Angela Zhu, Grade 11 The past decade has been recorded as the warmest in history, with global temperatures reaching dangerous highs (1). Smog coats the skies of many cities around the world, and factories continue to burn fossil fuels, sending various greenhouse gases into the Earth’s atmosphere. To combat these devastating effects on the environment, governments globally have enacted environmental policies which seek to reduce … Continue reading Environmental Policies: Can They be Beneficial for the Environment at the Cost of Economic and Personal Freedom?

Localization, Authenticity, & Intersectionality – Ingredients to the Effective Implementation of Environmental Policies

Lauren Avilla, Grade 12 The key to unlocking success in environmental policy has always been guided by the singular concept of sustainability. It has proven the backbone of many federal environmental policies such as the Clean Water Act (CWA), Clean Air Act (CAA), and the National Environmental Policy Act (NEPA). Conceptually, the practice of fulfilling the needs of now while simultaneously maintaining resources for the … Continue reading Localization, Authenticity, & Intersectionality – Ingredients to the Effective Implementation of Environmental Policies

Who is to Blame for Earth’s Death?

Natalia Pszeniczny, Grade 10 Introduction Environmental deterioration has been a huge topic of discussion between scientists and politicians. When dealing with such a delicate topic, it is important to consider all angles: democratic, environmental, personal, and economic. The issues presented with climate change vary in complexity. Many people are concerned that the increasingly rigid environmental restrictions will prevent their companies from expanding to their full … Continue reading Who is to Blame for Earth’s Death?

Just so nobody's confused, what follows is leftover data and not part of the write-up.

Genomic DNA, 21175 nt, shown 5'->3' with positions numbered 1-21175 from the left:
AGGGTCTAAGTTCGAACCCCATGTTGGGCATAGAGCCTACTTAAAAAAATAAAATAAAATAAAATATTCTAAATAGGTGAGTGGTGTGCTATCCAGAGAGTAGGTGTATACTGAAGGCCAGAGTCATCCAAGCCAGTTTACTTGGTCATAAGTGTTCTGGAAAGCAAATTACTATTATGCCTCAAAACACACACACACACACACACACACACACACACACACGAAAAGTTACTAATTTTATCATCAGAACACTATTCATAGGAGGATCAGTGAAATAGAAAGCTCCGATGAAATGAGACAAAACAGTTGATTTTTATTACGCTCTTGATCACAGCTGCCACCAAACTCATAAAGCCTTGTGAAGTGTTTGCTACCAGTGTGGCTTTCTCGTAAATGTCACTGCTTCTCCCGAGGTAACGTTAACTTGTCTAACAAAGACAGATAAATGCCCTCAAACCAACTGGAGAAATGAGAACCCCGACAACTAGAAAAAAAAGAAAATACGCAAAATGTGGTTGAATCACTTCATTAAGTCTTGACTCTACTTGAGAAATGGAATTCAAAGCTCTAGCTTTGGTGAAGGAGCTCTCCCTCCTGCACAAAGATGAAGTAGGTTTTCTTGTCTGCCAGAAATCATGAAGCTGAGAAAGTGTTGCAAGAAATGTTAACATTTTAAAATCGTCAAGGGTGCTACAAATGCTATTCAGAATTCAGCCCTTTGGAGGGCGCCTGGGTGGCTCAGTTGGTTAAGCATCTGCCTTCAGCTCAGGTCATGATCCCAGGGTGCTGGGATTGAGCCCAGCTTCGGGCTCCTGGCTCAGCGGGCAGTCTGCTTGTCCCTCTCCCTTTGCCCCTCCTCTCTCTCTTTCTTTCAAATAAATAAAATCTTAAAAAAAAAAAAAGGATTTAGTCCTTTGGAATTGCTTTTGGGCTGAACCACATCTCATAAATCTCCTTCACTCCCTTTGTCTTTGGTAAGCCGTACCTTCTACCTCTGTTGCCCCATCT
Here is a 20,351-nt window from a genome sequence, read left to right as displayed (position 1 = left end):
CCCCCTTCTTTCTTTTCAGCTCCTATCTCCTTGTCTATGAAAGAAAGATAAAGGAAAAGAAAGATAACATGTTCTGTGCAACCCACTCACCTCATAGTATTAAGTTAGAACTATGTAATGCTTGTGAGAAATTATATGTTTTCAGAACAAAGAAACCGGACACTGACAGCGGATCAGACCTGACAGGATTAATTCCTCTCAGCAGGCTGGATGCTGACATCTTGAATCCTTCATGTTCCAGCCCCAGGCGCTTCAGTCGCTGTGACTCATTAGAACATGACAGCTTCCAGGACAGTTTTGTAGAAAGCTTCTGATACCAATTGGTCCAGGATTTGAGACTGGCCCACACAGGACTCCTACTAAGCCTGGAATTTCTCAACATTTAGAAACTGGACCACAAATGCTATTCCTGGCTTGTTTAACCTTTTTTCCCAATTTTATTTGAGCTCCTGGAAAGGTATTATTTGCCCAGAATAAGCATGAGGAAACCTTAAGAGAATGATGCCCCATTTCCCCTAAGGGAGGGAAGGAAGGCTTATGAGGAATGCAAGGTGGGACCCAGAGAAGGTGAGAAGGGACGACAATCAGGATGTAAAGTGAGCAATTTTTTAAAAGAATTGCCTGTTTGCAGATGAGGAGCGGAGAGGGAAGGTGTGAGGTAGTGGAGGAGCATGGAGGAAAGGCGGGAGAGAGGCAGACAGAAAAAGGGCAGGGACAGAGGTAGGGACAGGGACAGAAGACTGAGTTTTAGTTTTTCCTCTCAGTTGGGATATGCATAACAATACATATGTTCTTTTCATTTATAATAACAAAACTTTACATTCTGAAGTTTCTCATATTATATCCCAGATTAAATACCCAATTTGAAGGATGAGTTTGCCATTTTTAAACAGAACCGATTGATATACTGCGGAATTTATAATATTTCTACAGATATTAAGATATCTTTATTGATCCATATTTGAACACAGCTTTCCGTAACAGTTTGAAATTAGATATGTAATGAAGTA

Implications of Solar Geoengineering

Ashley Goland ’23 Solar geoengineering is a technology that aims to reflect incoming sunlight away from the Earth to reduce the rise of global temperatures, and one proposed approach is to send aerosols into the atmosphere. Although this method may seem like a quick, relatively cheap way to delay further climate change, the effects it could have upon marine and terrestrial organisms are not yet … Continue reading Implications of Solar Geoengineering